The now well-known theory was used to explain a tiny discrepancy between Newtonian equations of Mercury's orbit versus observed data.
The year 2016 is the centennial of the second of Albert Einstein’s relativity papers. In 1905, he published his paper on what we now call Special Relativity, which accounted for the properties of bodies moving at constant velocity (along with four other landmark papers). With it, we came to understand time dilation, mass-energy equivalence, and many other non-intuitive phenomena. Some of these had been observed but were not explainable, and some had never been seen. His basic postulate that the speed of light was the same in all inertial frames, regardless of the motion of the source or observer, was a tough concept to grasp in a Newtonian world which had described so much and so well for so long.
Eleven years later, Einstein drastically increased the envelope of relativity’s reach with the General Theory which encompassed bodies which were accelerating, rather than restricted solely to constant velocity. This theory was far more difficult to prove than the special theory, for many reasons. Einstein himself used it to explain several inexplicable physics observations, to help make the case. See Die Grundlage der allgemeinen Relativitaetstheorie or The Foundation of the General Theory of Relativity.
Among the first was the aberration in the precession of the perihelion of Mercury, based on data spanning 400 years. In brief, the orbital plane of Mercury shifts slightly (precession) in accordance with Newtonian mechanics; the observations showed this was 5600 seconds of arc per century. Yet there was a difference between Newtonian theory prediction of 5557 seconds of arc per century and observed data of 5600 seconds of arc per century (only about 1% difference) at the extremes of the orbit—a tiny amount, indeed—but it was a still bothering astronomers and scientists. (You do have to admire the accuracy and precision of their collected data over the years; it was taken before our high-tech telescopes and electronic clocks.)
Even after accounting for all conceivable factors that might affect the orbit, such as the gravity of other planets as they orbited, the error could not be explained. There was even serious talk of an invisible planet named Vulcan that was causing this error (sorry, Mr. Spock).
What Einstein did was both significant and impressive: he used general relativity equations to calculate what the variation in the observed motion of Mercury would be, and showed that the entire discrepancy could be explained by it; thus, planet Vulcan was unneeded. A very readable and enjoyable recently book, The Hunt for Vulcan by Thomas Levenson, explores the subject in detail, there’s a well-written review of it in The Wall Street Journal, "Einstein, Destroyer of Worlds."
The technique of speculating about an as-yet unseen object is not unique to this situation: it was used to guide the search for unknown planets due to aberrations in the orbit of Uranus and led to the discovery Neptune. Similarly, the search for planet Pluto (now downgraded to a dwarf planet) was due to aberrations in the orbit of Neptune). More recently, the apparently successful hunt for the Higgs Boson at CERN to fill in a subatomic puzzle and equation.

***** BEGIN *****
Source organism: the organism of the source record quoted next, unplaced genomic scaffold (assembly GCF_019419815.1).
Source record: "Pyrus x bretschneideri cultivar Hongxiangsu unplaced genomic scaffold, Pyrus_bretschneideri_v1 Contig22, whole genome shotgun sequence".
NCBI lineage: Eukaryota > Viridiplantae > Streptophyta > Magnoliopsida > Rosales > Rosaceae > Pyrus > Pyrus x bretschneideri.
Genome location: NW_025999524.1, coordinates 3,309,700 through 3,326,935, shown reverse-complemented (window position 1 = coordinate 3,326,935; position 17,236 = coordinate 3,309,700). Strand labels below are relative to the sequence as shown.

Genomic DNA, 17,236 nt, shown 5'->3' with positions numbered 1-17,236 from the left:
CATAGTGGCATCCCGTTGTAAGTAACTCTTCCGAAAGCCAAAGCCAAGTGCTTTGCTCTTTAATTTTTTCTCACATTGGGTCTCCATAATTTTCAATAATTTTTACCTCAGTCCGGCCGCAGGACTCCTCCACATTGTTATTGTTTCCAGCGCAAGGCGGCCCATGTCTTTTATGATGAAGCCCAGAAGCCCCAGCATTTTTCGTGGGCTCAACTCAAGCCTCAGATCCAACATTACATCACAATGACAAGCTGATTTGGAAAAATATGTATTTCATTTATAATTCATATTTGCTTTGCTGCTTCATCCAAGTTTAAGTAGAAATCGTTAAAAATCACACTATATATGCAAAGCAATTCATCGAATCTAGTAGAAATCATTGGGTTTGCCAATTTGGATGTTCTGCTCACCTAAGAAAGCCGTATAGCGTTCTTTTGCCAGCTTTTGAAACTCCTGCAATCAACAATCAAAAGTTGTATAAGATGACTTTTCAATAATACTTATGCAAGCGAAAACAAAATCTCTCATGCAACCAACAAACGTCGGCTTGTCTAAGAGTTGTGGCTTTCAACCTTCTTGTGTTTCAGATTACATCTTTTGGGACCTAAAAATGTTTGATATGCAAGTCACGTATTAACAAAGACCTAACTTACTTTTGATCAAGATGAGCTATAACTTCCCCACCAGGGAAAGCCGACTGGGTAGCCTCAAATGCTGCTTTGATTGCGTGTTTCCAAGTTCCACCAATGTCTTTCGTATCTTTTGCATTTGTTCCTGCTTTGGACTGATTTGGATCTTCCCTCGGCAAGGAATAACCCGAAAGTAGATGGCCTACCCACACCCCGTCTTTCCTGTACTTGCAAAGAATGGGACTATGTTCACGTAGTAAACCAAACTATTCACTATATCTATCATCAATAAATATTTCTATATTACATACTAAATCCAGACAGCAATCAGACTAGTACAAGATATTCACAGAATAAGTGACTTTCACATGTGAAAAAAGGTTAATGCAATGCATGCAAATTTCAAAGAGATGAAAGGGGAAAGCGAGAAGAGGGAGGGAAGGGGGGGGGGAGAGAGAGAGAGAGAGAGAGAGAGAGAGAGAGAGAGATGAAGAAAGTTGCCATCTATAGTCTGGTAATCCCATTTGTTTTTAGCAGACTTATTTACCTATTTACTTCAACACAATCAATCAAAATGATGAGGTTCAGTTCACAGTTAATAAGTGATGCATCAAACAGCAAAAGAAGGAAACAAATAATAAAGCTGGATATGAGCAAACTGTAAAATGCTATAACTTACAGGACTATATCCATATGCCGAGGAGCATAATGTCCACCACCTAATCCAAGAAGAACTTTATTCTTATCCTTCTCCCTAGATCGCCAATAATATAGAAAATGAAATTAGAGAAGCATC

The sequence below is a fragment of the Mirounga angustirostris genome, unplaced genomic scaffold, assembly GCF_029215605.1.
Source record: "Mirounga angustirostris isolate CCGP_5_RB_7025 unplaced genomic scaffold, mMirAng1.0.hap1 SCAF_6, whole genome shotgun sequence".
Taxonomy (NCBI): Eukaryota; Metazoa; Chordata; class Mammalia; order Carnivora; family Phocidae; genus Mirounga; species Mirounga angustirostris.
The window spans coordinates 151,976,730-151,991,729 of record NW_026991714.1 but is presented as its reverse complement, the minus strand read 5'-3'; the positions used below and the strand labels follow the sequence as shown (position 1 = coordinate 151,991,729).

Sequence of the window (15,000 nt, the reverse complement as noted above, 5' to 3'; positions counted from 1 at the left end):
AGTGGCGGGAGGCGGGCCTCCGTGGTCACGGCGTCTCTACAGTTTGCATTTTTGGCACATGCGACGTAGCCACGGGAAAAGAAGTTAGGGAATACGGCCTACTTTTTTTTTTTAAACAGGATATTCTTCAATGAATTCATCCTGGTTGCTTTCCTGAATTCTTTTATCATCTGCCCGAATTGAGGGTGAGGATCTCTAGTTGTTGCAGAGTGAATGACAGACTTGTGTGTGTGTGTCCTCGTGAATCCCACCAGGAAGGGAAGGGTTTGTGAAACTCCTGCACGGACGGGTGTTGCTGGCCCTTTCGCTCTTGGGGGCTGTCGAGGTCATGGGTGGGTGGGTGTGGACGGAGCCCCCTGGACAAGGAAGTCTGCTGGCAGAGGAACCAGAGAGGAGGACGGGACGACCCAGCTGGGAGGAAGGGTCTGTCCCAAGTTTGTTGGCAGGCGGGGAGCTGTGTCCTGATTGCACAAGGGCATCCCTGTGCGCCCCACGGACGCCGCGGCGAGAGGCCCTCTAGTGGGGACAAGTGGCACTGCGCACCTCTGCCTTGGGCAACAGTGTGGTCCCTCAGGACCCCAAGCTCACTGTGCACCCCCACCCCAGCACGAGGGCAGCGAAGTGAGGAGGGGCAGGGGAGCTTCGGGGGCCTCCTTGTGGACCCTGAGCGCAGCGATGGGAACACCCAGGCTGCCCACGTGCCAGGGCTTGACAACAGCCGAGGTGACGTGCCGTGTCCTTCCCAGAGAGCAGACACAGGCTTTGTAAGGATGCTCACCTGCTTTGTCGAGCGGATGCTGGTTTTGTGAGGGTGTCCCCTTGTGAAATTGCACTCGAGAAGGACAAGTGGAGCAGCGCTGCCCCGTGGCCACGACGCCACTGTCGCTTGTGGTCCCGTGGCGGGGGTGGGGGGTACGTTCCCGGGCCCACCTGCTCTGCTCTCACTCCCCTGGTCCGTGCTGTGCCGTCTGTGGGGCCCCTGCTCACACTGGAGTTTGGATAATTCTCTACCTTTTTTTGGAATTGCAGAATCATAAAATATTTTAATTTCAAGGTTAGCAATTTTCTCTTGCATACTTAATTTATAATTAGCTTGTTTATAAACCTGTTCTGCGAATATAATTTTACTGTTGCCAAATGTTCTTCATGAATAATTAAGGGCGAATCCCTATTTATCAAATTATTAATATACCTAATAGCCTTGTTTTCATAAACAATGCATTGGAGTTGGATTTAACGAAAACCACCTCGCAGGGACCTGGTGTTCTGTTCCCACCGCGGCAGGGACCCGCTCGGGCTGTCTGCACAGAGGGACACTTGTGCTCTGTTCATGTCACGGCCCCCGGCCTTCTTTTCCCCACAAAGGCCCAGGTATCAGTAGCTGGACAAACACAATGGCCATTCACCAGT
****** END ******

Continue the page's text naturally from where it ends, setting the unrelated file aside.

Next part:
Of course, engineers and scientists know that just explaining something which has been observed is valuable, but can lead to incorrect theories being accepted. After all, the Aristotelian Earth-centric model of the universe with its orbital epicycles worked quite well for explaining known celestial observations, and even predicting upcoming events such eclipses. Our present Copernican Solar-centric model only took over when there were many observations that could no longer be explained with the old theory. The "it explains it, so it must be correct" mindset can lead to false reasoning in many situations.
Einstein knew this, and knew that the strongest case for the validity of general relativity would be if it could predict something that had never been observed or even postulated. No one had imagined that a strong gravitational field would bend the fabric of space and time and so change the observed locations of stars, for example. The strongest early proof of general relativity was seen during of a total eclipse of the Sun in 1919, confirming Einstein's prediction that the observed positions of some stars would be shifted slightly as their light was bent as their rays passed the Sun (which cannot be seen during the day when the Sun is not eclipsed, of course). Most general relativity doubters were convinced by photos taken by teams which had traveled to a remote island off the west coast of Africa and to Brazil just for this test. Careful before-and-after examination of the photos showed the stars shifted exactly by the amount that Einstein anticipated.
[Note that to the average person, both special and general relativity are likely considered as "so what’s it to me?" theories. What they don't know is that GPS systems would be very inaccurate and good to no more than a few miles at best without the many general relativity-related adjustments that are made in its basic operation and computational algorithms, which are needed due to satellite and Earth accelerations.]
Have you ever worked on a project where a very plausible explanation for a problem turned out to be wrong (such as the invisible planet Vulcan was)? Have you ever used the prediction of unseen or unexpected phenomena as strong evidence that your explanation was correct?